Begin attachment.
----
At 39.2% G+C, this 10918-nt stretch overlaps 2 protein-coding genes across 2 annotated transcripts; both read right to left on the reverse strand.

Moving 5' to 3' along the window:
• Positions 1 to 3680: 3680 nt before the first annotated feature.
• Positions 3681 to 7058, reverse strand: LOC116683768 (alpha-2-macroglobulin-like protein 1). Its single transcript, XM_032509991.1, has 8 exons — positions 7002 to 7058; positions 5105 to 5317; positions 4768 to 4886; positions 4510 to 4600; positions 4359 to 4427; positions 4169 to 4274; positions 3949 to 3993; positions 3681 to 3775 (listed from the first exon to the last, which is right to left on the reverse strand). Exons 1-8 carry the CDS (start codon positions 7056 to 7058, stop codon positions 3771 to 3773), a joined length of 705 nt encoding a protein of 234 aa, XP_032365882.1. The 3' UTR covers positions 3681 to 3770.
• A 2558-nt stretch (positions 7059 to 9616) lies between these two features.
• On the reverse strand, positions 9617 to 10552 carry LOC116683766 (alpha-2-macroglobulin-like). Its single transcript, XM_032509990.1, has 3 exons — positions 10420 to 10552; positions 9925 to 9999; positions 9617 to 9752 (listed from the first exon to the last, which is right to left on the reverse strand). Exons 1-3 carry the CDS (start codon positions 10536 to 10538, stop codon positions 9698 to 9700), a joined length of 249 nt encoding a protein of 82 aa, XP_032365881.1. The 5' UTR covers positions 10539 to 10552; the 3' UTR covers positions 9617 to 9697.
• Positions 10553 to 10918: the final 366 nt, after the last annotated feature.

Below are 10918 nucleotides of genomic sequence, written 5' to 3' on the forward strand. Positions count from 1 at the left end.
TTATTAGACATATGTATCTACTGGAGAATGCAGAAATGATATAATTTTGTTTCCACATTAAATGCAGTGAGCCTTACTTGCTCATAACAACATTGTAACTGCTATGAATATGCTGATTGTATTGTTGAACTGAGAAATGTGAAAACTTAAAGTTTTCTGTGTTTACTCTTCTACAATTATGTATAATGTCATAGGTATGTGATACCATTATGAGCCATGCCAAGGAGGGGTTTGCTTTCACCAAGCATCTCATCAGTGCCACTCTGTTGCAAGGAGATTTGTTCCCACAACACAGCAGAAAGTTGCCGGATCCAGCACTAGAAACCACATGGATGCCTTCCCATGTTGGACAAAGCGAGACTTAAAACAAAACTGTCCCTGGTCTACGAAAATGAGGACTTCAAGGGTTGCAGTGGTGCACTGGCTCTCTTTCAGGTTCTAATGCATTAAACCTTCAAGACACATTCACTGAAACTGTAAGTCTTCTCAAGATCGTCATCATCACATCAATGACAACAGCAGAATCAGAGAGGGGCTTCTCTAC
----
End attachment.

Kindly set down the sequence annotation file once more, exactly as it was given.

At 39.2% G+C, this 10918-nt stretch overlaps 2 protein-coding genes across 2 annotated transcripts; both read right to left on the reverse strand.

Moving 5' to 3' along the window:
• Positions 1 to 3680: 3680 nt before the first annotated feature.
• Positions 3681 to 7058, reverse strand: LOC116683768 (alpha-2-macroglobulin-like protein 1). Its single transcript, XM_032509991.1, has 8 exons — positions 7002 to 7058; positions 5105 to 5317; positions 4768 to 4886; positions 4510 to 4600; positions 4359 to 4427; positions 4169 to 4274; positions 3949 to 3993; positions 3681 to 3775 (listed from the first exon to the last, which is right to left on the reverse strand). Exons 1-8 carry the CDS (start codon positions 7056 to 7058, stop codon positions 3771 to 3773), a joined length of 705 nt encoding a protein of 234 aa, XP_032365882.1. The 3' UTR covers positions 3681 to 3770.
• A 2558-nt stretch (positions 7059 to 9616) lies between these two features.
• On the reverse strand, positions 9617 to 10552 carry LOC116683766 (alpha-2-macroglobulin-like). Its single transcript, XM_032509990.1, has 3 exons — positions 10420 to 10552; positions 9925 to 9999; positions 9617 to 9752 (listed from the first exon to the last, which is right to left on the reverse strand). Exons 1-3 carry the CDS (start codon positions 10536 to 10538, stop codon positions 9698 to 9700), a joined length of 249 nt encoding a protein of 82 aa, XP_032365881.1. The 5' UTR covers positions 10539 to 10552; the 3' UTR covers positions 9617 to 9697.
• Positions 10553 to 10918: the final 366 nt, after the last annotated feature.

Below are 10918 nucleotides of genomic sequence, written 5' to 3' on the forward strand. Positions count from 1 at the left end.
TTATTAGACATATGTATCTACTGGAGAATGCAGAAATGATATAATTTTGTTTCCACATTAAATGCAGTGAGCCTTACTTGCTCATAACAACATTGTAACTGCTATGAATATGCTGATTGTATTGTTGAACTGAGAAATGTGAAAACTTAAAGTTTTCTGTGTTTACTCTTCTACAATTATGTATAATGTCATAGGTATGTGATACCATTATGAGCCATGCCAAGGAGGGGTTTGCTTTCACCAAGCATCTCATCAGTGCCACTCTGTTGCAAGGAGATTTGTTCCCACAACACAGCAGAAAGTTGCCGGATCCAGCACTAGAAACCACATGGATGCCTTCCCATGTTGGACAAAGCGAGACTTAAAACAAAACTGTCCCTGGTCTACGAAAATGAGGACTTCAAGGGTTGCAGTGGTGCACTGGCTCTCTTTCAGGTTCTAATGCATTAAACCTTCAAGACACATTCACTGAAACTGTAAGTCTTCTCAAGATCGTCATCATCACATCAATGACAACAGCAGAATCAGAGAGGGGCTTCTCTAC